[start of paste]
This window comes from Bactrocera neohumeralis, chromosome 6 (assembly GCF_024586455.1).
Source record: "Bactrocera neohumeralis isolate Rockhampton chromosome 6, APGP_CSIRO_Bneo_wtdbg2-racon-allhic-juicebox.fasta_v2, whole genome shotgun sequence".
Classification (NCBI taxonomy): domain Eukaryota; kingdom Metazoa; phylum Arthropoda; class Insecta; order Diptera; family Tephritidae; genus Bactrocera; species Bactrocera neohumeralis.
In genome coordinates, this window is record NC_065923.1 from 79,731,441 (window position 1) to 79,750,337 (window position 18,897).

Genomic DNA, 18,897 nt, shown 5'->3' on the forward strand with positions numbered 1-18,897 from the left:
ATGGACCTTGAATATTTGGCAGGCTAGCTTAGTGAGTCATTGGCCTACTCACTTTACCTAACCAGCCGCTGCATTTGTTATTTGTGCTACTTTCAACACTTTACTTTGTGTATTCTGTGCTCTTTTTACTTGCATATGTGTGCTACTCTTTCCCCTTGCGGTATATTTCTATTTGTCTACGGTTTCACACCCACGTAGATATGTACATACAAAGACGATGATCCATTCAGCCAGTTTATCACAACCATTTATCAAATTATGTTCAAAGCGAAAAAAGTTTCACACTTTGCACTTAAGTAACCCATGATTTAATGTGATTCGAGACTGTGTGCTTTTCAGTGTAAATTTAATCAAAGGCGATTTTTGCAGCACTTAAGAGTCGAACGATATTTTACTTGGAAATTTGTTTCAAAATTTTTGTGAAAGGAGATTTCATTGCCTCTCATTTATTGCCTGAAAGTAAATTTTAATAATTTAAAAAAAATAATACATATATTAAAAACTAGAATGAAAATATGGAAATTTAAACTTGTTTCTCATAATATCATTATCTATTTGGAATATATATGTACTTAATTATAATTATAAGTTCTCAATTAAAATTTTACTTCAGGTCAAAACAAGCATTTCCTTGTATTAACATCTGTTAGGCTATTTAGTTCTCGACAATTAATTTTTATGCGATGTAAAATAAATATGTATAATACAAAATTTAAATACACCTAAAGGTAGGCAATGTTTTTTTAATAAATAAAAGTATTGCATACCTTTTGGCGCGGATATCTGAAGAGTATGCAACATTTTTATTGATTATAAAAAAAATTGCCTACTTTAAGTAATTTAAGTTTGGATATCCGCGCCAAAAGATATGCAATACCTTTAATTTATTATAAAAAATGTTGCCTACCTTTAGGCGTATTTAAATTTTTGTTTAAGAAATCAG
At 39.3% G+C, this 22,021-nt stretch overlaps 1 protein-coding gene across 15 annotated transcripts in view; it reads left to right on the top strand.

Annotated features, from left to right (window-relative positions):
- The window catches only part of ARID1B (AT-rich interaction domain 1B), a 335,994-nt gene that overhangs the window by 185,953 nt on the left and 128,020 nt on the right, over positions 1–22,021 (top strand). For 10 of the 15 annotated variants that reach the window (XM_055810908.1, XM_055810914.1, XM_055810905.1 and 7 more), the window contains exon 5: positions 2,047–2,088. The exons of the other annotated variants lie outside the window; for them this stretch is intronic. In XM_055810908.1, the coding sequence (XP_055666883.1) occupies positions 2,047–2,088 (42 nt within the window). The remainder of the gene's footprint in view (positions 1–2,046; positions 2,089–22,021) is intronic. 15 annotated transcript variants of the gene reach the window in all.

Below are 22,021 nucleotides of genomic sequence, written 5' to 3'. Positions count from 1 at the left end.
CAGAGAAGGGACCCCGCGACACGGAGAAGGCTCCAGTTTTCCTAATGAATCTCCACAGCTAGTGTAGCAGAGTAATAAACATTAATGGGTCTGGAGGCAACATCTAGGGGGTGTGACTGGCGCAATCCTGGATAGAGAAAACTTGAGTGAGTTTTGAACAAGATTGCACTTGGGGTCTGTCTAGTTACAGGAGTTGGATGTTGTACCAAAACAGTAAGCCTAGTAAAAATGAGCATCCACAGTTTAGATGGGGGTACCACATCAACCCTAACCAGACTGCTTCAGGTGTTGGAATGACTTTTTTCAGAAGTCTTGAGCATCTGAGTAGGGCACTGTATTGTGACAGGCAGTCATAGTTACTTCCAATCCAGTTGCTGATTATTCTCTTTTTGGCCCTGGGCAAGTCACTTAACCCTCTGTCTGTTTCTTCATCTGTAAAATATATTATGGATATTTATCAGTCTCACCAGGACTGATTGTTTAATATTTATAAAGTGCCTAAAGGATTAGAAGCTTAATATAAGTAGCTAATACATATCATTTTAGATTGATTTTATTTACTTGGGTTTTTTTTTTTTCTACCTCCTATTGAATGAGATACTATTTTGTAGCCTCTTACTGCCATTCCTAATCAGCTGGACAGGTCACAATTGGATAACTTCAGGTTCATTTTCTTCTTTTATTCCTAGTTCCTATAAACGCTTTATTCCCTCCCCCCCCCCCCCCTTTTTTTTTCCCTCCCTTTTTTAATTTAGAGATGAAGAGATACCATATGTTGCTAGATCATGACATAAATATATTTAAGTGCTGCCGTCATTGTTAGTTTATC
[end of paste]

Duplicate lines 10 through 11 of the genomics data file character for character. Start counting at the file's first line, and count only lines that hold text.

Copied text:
Below are 22,021 nucleotides of genomic sequence, written 5' to 3'. Positions count from 1 at the left end.
CAGAGAAGGGACCCCGCGACACGGAGAAGGCTCCAGTTTTCCTAATGAATCTCCACAGCTAGTGTAGCAGAGTAATAAACATTAATGGGTCTGGAGGCAACATCTAGGGGGTGTGACTGGCGCAATCCTGGATAGAGAAAACTTGAGTGAGTTTTGAACAAGATTGCACTTGGGGTCTGTCTAGTTACAGGAGTTGGATGTTGTACCAAAACAGTAAGCCTAGTAAAAATGAGCATCCACAGTTTAGATGGGGGTACCACATCAACCCTAACCAGACTGCTTCAGGTGTTGGAATGACTTTTTTCAGAAGTCTTGAGCATCTGAGTAGGGCACTGTATTGTGACAGGCAGTCATAGTTACTTCCAATCCAGTTGCTGATTATTCTCTTTTTGGCCCTGGGCAAGTCACTTAACCCTCTGTCTGTTTCTTCATCTGTAAAATATATTATGGATATTTATCAGTCTCACCAGGACTGATTGTTTAATATTTATAAAGTGCCTAAAGGATTAGAAGCTTAATATAAGTAGCTAATACATATCATTTTAGATTGATTTTATTTACTTGGGTTTTTTTTTTTTCTACCTCCTATTGAATGAGATACTATTTTGTAGCCTCTTACTGCCATTCCTAATCAGCTGGACAGGTCACAATTGGATAACTTCAGGTTCATTTTCTTCTTTTATTCCTAGTTCCTATAAACGCTTTATTCCCTCCCCCCCCCCCCCCTTTTTTTTTCCCTCCCTTTTTTAATTTAGAGATGAAGAGATACCATATGTTGCTAGATCATGACATAAATATATTTAAGTGCTGCCGTCATTGTTAGTTTATC